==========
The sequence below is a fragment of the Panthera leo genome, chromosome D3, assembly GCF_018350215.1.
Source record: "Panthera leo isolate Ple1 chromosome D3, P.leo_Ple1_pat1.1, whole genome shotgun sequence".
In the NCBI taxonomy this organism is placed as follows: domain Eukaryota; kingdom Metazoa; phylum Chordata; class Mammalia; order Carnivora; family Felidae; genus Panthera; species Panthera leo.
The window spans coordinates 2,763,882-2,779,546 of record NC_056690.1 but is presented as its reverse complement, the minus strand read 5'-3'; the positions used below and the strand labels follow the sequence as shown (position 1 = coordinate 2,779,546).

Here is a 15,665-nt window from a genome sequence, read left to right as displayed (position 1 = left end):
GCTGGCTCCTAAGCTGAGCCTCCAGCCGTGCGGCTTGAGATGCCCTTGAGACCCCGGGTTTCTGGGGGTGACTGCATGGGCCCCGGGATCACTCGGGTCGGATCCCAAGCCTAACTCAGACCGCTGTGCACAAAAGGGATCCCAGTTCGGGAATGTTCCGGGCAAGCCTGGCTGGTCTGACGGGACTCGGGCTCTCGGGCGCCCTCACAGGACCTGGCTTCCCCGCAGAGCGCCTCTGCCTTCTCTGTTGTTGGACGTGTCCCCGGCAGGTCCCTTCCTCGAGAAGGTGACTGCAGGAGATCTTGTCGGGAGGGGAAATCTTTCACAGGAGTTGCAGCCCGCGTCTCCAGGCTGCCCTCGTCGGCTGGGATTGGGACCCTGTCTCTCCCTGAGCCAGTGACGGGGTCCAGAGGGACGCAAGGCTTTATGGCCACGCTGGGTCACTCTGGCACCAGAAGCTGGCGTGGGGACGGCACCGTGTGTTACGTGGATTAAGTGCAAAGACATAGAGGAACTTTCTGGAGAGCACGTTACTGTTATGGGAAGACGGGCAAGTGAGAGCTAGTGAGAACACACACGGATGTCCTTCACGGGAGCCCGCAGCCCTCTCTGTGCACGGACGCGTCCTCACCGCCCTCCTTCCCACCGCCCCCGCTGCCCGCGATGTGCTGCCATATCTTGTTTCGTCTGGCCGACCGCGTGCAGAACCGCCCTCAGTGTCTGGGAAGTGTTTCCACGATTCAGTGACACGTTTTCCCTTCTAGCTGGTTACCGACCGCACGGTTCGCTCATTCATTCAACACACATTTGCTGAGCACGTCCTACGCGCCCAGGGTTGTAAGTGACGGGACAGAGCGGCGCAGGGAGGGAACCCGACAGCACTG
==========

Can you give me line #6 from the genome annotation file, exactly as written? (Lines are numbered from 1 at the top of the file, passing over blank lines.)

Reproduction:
GCTGGCTCCTAAGCTGAGCCTCCAGCCGTGCGGCTTGAGATGCCCTTGAGACCCCGGGTTTCTGGGGGTGACTGCATGGGCCCCGGGATCACTCGGGTCGGATCCCAAGCCTAACTCAGACCGCTGTGCACAAAAGGGATCCCAGTTCGGGAATGTTCCGGGCAAGCCTGGCTGGTCTGACGGGACTCGGGCTCTCGGGCGCCCTCACAGGACCTGGCTTCCCCGCAGAGCGCCTCTGCCTTCTCTGTTGTTGGACGTGTCCCCGGCAGGTCCCTTCCTCGAGAAGGTGACTGCAGGAGATCTTGTCGGGAGGGGAAATCTTTCACAGGAGTTGCAGCCCGCGTCTCCAGGCTGCCCTCGTCGGCTGGGATTGGGACCCTGTCTCTCCCTGAGCCAGTGACGGGGTCCAGAGGGACGCAAGGCTTTATGGCCACGCTGGGTCACTCTGGCACCAGAAGCTGGCGTGGGGACGGCACCGTGTGTTACGTGGATTAAGTGCAAAGACATAGAGGAACTTTCTGGAGAGCACGTTACTGTTATGGGAAGACGGGCAAGTGAGAGCTAGTGAGAACACACACGGATGTCCTTCACGGGAGCCCGCAGCCCTCTCTGTGCACGGACGCGTCCTCACCGCCCTCCTTCCCACCGCCCCCGCTGCCCGCGATGTGCTGCCATATCTTGTTTCGTCTGGCCGACCGCGTGCAGAACCGCCCTCAGTGTCTGGGAAGTGTTTCCACGATTCAGTGACACGTTTTCCCTTCTAGCTGGTTACCGACCGCACGGTTCGCTCATTCATTCAACACACATTTGCTGAGCACGTCCTACGCGCCCAGGGTTGTAAGTGACGGGACAGAGCGGCGCAGGGAGGGAACCCGACAGCACTG